You just won $10,000 a month.
That’ll get any nonprofit marketers attention, right?
If you haven’t received your $10,000 a month from Google Ad Grants for nonprofits, read this NOW to learn more about why AdWords is so helpful to nonprofits and to see if you qualify.
If you know you qualify for you $10,000 grant, but you’re struggling to set up a successful first Google AdWords campaign, the time is now. Follow our lead to increase your website traffic and conversions through quality Google Ads.
a) Determine your goal
Your ad should be created with a specific goal in mind. Rather than simply trying to drive traffic to your site, choose a landing page, donation page, or event to promote. Seeing as Google is flooded with traffic daily, you have to really hone in on your audience and how you will draw them in. AdWords works best with specifics: drawing in the right people at the right time. This will also help you with your keyword selection in the next step.
Example: Say your nonprofit helps to provide medical services in Nigeria. You want people to find your website and inquire about how this works. Your goal is for volunteers to fill out the Contact Us form on your volunteer landing page.
b) Decide on your target audience
Once you’ve established your goal, take time to really flush out who you’re targeting. In most cases, the more specific you can get the better. Read through our audience persona guide if you want help determining your audience.
Some qualities to pay attention to as you study may include:
– age – job – geographic region
– digital habits (where they go online & when)
– their story or incentive for seeking your nonprofit’s services
– a description of what might compel them to click on your ad (their call to action)
Example: Luke is a recent college grad (22 years old) from the University of MN and doesn’t quite know what to do before med school. He’d like to volunteer and feel like he’s really contributing to something. He’s heard of several services that set you up with a volunteer program in Africa, but he can’t tell which one will work for him. Most days, he goes online later in the evening, after dinner. He uses Google and LinkedIn when looking for career-oriented opportunities.
c) Hone in on your keywords
The success of your ad depends largely on this piece of the puzzle. Luckily, now that you know who you’re targeting and for what, you’ve already narrowed down your options. Once you have this, there are several tools to help you determine your key phrase:
– Keyword Planner: The Google AdWords tool can help you find phrases people search, as well as how much it costs your AdWords account to use each keyword phrase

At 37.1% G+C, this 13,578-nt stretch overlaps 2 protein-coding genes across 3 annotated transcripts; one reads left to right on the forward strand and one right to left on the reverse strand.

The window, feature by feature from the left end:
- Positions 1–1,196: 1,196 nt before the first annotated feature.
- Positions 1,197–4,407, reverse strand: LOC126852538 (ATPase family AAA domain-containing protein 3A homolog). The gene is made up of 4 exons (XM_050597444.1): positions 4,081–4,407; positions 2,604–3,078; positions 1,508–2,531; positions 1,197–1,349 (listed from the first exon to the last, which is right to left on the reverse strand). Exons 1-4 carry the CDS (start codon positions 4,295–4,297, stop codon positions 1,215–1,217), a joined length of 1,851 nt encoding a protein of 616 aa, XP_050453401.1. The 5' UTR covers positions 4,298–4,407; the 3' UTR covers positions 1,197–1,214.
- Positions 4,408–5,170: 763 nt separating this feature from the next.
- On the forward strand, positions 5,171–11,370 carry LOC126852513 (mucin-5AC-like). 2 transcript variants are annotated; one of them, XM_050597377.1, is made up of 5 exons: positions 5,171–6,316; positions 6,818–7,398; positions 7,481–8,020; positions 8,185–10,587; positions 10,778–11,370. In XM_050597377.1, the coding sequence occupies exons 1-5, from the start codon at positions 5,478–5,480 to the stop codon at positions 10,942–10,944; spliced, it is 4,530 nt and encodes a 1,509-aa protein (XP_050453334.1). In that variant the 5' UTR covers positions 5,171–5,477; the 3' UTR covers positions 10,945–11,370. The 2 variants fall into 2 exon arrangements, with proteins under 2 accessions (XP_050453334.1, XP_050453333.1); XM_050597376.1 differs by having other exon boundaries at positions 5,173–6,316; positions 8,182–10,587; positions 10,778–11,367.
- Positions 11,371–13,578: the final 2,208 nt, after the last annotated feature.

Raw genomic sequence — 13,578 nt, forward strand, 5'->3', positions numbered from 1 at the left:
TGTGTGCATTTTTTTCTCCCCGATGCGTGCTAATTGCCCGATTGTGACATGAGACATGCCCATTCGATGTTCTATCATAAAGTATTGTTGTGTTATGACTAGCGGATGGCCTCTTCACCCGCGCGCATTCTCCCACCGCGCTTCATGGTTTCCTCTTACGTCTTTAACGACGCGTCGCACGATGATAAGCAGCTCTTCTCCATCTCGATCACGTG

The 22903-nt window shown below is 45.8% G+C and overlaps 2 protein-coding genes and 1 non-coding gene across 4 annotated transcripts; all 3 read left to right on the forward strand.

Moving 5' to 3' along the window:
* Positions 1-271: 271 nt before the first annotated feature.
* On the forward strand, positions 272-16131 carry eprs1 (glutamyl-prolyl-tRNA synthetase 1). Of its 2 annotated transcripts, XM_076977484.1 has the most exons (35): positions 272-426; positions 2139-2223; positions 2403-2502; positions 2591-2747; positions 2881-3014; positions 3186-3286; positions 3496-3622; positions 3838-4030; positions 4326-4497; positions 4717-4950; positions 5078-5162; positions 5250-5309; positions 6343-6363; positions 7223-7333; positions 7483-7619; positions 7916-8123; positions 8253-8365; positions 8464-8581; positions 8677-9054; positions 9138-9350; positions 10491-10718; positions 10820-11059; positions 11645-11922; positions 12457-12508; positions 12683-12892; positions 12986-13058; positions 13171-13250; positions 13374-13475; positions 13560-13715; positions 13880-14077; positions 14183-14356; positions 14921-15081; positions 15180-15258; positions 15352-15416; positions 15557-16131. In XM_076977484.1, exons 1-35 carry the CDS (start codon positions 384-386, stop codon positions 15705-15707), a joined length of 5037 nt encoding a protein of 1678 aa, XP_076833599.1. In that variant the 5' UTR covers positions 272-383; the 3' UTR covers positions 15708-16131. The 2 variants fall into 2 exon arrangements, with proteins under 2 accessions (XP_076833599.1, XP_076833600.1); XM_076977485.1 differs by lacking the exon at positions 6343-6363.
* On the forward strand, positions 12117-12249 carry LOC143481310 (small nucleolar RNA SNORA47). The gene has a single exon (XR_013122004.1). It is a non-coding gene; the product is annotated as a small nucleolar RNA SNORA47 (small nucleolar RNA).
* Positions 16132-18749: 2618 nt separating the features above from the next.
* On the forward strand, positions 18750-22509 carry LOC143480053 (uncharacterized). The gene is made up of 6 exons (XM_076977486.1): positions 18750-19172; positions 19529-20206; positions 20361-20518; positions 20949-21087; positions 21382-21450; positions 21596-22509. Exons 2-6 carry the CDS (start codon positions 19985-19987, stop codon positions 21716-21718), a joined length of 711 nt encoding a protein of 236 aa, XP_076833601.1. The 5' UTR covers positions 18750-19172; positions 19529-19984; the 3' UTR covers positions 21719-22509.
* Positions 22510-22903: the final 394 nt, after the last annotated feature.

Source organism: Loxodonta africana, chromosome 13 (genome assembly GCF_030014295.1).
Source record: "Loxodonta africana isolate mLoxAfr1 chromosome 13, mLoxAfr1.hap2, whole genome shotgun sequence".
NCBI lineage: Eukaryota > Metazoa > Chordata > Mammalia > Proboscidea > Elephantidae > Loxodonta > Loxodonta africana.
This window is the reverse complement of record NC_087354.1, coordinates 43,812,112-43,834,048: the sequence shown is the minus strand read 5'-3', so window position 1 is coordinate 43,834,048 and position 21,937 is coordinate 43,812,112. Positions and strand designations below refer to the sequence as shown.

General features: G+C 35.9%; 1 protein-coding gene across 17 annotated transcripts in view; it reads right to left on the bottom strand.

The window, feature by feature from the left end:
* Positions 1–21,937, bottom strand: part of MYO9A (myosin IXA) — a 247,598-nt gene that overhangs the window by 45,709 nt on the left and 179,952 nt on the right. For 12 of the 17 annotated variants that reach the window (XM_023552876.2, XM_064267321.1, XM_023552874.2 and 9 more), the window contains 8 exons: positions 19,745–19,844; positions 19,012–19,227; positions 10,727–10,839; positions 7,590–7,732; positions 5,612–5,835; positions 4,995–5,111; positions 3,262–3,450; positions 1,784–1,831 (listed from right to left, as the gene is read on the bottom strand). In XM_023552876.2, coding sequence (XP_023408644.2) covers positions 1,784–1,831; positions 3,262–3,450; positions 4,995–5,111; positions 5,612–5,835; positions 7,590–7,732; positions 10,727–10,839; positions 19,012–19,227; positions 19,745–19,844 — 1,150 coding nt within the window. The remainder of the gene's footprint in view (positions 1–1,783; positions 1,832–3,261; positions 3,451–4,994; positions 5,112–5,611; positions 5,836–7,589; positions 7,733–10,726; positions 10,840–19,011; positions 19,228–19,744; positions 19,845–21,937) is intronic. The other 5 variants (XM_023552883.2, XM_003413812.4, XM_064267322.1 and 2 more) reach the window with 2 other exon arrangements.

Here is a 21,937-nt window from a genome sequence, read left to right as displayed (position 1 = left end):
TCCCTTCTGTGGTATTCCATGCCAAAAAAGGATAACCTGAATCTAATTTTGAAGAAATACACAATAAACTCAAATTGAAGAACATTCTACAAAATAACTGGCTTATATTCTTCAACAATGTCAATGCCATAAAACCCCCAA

– Buzzsumo: This site will show you what is trending around your key phrase. If you type in your subject matter, it will show you other online content that is receiving attention. You can take this and study what language they use to help you understand what works.
– Semrush: This tool is insightful for understanding the volume of searches surrounding a key phrase. It will help you know how often your phrase might be searched or how you can reword your phrase in order to match it with what searchers are actually typing.
– Google Search: Type in various searches to Google, first studying auto-fill to determine common searches. Then study the actual search results to see how your competitors are coming up. You can see in the example below the first couple search results are ranking through AdWords.
Example: With Luke in mind, we will try to think like he would. What would he type into Google Search and how would he phrase it? Think through this while you perform a competitive analysis of keywords.
2. Know your limitations
a) There is a monthly budget of $10,000 or $329 per day.
Knowing this, you’ll really want to study how your campaign is performing as you go. For example, you’ll want to set your ad to show up at the right time of day so you don’t run out of budget too early, before your audience is even online, but you won’t be able to tell this until you see how it performs.
b) The maximum cost-per-click (CPC) limit is $2.00.
This means that for more competitive keywords, you probably won’t show up since you can’t bid more than other organizations. Find more specific keywords for which others aren’t competing as much. If you have a key phrase you want to be sure to rank for, but it will cost you more than $2.00 CPC, consider investing some of your nonprofit budget for that campaign.
c) Ads run only on keyword-targeted campaigns
This means you cannot specify based on location, language, device or audience targeting within your account settings. Use the strategizing you did to inform your keyword selection.
d) Ads will only appear on the Google Search results pages and only text ads are eligible
This means display, video & remarketing campaigns are not part of the program at this time. Use this to your benefit by really focusing on how text ads work specifically. If you think display, video and remarketing is essential to your nonprofit, consider investing to run those campaigns as paid ads.
3. Set up your Ad
a) Create your headline
You’ll want an Ad that calls users to action. Incorporate the key phrase you came up with earlier and be specific regarding what you’re asking them to do. Note the tight character limit.
b) Write your Ad text
Get as specific as you can within the character limit. Use action-oriented verbiage.
Check in as often as you can manage. You’ll want to a/b test your ads, specify negative keywords and target more audiences. Contact ArcStone for a free AdWords audit or help setting up your account.